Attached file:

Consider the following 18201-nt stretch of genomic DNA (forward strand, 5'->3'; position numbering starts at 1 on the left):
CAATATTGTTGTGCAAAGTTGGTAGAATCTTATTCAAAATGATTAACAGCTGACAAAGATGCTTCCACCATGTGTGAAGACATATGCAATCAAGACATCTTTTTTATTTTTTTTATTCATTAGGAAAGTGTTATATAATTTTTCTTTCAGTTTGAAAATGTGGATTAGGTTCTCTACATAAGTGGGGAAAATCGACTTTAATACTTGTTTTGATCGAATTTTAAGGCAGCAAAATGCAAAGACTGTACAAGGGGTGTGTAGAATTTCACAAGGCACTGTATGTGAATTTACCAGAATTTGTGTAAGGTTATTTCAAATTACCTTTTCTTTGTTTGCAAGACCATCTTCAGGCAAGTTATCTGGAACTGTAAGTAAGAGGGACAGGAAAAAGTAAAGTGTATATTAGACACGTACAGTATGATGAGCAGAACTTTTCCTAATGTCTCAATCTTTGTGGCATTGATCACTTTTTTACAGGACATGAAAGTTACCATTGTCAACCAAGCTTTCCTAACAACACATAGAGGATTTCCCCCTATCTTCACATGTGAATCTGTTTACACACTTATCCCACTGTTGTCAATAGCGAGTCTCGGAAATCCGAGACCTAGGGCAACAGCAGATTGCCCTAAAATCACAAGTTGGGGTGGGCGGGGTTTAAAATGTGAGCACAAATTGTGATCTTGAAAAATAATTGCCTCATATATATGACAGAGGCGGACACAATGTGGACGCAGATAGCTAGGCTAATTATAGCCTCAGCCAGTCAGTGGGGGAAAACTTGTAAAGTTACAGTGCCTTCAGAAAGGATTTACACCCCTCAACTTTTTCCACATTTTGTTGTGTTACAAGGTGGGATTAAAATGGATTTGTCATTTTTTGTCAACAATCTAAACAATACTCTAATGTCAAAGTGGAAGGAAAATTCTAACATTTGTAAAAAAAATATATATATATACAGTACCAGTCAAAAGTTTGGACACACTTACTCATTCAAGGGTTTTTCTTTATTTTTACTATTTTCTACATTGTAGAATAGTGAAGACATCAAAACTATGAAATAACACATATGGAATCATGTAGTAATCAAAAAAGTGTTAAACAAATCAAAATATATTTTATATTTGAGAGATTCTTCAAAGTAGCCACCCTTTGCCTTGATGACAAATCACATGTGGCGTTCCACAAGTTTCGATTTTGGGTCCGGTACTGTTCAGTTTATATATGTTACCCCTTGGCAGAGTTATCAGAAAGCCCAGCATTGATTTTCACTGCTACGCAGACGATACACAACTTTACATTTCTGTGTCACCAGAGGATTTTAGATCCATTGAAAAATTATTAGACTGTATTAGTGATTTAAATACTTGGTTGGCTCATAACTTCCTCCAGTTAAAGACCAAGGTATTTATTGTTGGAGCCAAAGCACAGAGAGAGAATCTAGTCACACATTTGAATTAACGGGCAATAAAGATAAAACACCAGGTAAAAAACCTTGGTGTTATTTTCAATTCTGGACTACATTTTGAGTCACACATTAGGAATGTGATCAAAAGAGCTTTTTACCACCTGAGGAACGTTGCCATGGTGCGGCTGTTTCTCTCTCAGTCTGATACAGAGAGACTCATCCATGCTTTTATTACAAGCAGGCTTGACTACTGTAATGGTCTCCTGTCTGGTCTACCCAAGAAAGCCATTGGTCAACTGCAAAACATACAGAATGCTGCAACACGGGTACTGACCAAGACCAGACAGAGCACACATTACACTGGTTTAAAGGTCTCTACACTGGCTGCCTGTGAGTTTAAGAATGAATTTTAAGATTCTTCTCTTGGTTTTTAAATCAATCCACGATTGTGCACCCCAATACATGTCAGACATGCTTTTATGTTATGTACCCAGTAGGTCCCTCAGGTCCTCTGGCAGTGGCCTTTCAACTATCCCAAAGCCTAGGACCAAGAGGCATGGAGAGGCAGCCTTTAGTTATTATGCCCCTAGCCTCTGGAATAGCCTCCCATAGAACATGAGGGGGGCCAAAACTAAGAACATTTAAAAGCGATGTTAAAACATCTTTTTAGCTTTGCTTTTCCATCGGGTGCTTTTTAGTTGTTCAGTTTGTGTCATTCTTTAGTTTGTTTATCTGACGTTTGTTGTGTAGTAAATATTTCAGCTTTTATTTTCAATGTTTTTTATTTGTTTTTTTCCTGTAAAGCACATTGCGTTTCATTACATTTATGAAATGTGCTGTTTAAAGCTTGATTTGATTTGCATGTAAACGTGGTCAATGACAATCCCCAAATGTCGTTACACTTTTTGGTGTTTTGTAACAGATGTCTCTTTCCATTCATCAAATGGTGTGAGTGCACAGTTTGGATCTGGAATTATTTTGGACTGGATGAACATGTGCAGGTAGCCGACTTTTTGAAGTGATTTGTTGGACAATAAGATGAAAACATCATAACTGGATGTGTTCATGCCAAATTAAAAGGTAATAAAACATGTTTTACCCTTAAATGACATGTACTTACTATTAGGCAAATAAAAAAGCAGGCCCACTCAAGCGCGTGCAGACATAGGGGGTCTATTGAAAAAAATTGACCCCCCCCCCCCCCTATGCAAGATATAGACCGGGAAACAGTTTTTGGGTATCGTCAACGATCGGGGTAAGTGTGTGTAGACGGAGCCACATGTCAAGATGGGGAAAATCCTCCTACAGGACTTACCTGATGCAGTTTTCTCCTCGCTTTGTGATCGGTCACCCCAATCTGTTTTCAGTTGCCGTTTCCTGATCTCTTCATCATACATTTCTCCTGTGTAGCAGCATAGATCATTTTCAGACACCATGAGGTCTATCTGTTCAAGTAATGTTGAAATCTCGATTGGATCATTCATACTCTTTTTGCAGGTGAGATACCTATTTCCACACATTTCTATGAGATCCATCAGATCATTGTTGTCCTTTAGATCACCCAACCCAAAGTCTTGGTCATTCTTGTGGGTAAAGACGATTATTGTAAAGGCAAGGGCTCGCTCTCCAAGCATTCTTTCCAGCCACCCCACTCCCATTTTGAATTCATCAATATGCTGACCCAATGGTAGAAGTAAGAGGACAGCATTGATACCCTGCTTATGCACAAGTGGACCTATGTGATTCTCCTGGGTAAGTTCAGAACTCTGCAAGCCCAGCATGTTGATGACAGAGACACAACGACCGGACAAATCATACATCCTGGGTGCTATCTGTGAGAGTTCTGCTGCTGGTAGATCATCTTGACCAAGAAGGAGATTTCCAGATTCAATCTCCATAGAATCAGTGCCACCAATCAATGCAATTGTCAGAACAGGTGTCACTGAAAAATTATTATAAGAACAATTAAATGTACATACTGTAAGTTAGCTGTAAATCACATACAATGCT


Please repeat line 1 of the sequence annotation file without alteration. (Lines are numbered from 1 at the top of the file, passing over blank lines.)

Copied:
Consider the following 18201-nt stretch of genomic DNA (forward strand, 5'->3'; position numbering starts at 1 on the left):